• Susan Treadwell

Applying To College: Do You Know Your Backstory?

Updated: Jan 24



 

As college application season winds down for this year’s seniors, I’ve been thinking about the students and families I am grateful to know.


Working with diverse students from around the country, thanks to Zoom, I tuned in to a vast range of experiences and perspectives. What role will this year’s class of applicants play in designing a future that reflects their priorities? I can’t wait to find out.


The college process is complex. Beyond the “nuts and bolts” guidance needed to apply – program and major research, targeted college lists, resumes, testing, interviews, essays – to name just a few – conversation is key. We've got to address that flashing-electronic-billboard question pulsing in every teenage mind: Who are you and where do you want to go? Ahhh! So much to consider.


Everyone has a backstory – experiences from their past that provide context for who they are today. As a student of drama, I enjoy the details of character development. Who are you and where do you want to go? You’re speaking my language!


Think about what you love doing, and how you spend your time. Your challenges and how you envision your future. Whether choosing colleges or exploring a career path, the goal is to think deeply. Details, it’s all about the details.


My advice for rising juniors gearing up now is to go beyond generalities in every aspect of this process. Peel the layers and get to the core of what animates you. Specificity is your friend.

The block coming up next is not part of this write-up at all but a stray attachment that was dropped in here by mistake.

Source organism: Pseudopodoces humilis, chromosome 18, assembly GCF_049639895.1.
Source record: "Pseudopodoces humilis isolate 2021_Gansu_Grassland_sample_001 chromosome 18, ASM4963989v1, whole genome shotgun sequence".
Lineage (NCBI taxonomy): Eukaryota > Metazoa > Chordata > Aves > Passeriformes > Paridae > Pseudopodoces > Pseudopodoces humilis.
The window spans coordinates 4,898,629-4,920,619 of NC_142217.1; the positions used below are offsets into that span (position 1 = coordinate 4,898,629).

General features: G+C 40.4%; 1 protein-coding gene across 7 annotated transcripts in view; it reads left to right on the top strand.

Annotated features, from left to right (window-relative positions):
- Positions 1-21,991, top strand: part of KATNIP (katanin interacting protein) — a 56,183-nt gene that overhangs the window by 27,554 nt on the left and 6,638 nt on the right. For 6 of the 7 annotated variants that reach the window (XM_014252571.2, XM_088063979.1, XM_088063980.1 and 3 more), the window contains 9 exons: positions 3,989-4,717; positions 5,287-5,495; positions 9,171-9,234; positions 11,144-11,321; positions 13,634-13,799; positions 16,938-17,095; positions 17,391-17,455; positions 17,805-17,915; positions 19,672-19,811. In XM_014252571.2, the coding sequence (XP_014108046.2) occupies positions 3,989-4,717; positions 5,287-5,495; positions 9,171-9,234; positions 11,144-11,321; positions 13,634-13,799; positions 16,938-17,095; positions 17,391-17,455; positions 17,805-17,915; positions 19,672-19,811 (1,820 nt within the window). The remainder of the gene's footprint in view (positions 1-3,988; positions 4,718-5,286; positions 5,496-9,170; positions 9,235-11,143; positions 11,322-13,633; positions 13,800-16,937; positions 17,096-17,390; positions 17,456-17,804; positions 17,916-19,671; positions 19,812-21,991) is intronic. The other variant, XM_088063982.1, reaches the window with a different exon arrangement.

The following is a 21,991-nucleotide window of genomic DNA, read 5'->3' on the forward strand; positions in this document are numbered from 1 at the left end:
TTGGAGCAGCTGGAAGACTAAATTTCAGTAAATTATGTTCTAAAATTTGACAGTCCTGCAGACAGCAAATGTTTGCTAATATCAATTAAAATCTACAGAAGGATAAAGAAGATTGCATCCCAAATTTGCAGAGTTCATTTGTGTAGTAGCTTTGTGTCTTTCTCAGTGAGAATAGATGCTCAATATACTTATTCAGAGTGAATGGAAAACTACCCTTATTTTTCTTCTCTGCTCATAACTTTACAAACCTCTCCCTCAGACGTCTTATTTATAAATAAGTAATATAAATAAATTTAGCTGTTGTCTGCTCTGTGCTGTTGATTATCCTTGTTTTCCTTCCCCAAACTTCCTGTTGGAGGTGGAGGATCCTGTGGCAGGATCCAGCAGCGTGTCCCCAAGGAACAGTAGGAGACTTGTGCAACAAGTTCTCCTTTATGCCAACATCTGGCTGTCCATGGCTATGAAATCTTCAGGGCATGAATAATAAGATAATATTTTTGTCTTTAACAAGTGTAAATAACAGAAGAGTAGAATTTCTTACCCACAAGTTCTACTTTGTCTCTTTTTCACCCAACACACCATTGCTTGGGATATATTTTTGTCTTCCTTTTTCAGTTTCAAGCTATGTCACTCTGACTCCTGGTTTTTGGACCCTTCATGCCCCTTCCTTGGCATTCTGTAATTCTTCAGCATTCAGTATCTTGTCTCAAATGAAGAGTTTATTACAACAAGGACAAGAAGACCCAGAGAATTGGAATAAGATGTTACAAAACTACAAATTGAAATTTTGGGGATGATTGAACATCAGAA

What are you excited to learn? Reflect on your high school years. Notice which subjects inspired you to go above-and-beyond the requirements of a class.


If you have potential majors in mind, then start by researching individual colleges to discover the nuances of their programming.


Want to help people when you graduate? (So many students tell me that’s their ultimate focus.) Maybe there’s a combination of psychology and education that resonates with your mission. Humanities and engineering. Entrepreneurship and innovation. The possibilities are limitless.


Want to solve big problems? (That’s the main mantra I’ve been hearing.) Hone in on your interests and see where they lead. Maybe you’re all about data, analysis, and machine learning. Or the environment. Or maybe the arts are foundational to your education. Look for thematic strands that connect to each other, and to you.


The elements of your backstory can lead to insights, perspectives and goals for the future. See what happens when you anchor your self-discovery with words. Phrases. Paragraphs of thoughtful musings and revelations. Translation: Write it all down.


Trust your experiences and the way you think, see, feel, imagine, create. If you do that, then the way you express yourself will connect to your authenticity.


On a practical level, these details are essential to your biography. And when it’s time to write essays, or interview with colleges, or apply for work and academic opportunities, you’ll feel confident sharing your story – because you’ll know your story.

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